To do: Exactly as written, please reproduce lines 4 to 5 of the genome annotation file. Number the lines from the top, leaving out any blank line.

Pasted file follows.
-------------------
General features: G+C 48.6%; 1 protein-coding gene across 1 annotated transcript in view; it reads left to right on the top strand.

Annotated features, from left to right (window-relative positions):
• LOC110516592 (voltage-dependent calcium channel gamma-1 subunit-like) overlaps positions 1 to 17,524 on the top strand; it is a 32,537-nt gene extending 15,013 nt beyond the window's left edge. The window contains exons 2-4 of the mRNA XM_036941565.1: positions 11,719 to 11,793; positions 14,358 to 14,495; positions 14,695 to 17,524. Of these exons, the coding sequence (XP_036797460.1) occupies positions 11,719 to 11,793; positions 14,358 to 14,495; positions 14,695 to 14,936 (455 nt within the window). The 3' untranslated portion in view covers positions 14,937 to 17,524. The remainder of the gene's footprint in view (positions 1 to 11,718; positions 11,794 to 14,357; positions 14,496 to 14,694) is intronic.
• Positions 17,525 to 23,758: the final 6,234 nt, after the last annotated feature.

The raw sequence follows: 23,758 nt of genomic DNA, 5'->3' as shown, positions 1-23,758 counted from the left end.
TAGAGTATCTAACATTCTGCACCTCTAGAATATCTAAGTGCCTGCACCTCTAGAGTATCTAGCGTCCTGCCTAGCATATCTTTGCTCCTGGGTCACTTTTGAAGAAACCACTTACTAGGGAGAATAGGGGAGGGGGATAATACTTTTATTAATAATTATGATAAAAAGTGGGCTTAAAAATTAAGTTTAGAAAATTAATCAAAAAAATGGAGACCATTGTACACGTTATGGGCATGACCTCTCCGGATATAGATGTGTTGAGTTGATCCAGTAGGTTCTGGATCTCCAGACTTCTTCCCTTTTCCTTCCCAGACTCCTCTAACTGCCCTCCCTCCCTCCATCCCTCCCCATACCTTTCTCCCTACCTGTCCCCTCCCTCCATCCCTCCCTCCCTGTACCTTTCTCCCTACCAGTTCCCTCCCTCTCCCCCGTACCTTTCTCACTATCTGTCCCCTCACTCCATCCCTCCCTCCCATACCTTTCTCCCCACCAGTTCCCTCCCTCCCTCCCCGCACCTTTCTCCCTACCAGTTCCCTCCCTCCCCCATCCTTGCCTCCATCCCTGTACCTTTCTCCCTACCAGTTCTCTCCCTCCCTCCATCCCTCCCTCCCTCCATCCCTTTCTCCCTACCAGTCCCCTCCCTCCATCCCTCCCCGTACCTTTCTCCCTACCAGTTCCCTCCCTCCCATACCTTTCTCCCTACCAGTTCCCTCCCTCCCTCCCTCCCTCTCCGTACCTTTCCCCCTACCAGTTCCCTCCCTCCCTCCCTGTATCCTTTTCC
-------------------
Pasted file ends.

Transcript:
• Positions 17,525 to 23,758: the final 6,234 nt, after the last annotated feature.

The raw sequence follows: 23,758 nt of genomic DNA, 5'->3' as shown, positions 1-23,758 counted from the left end.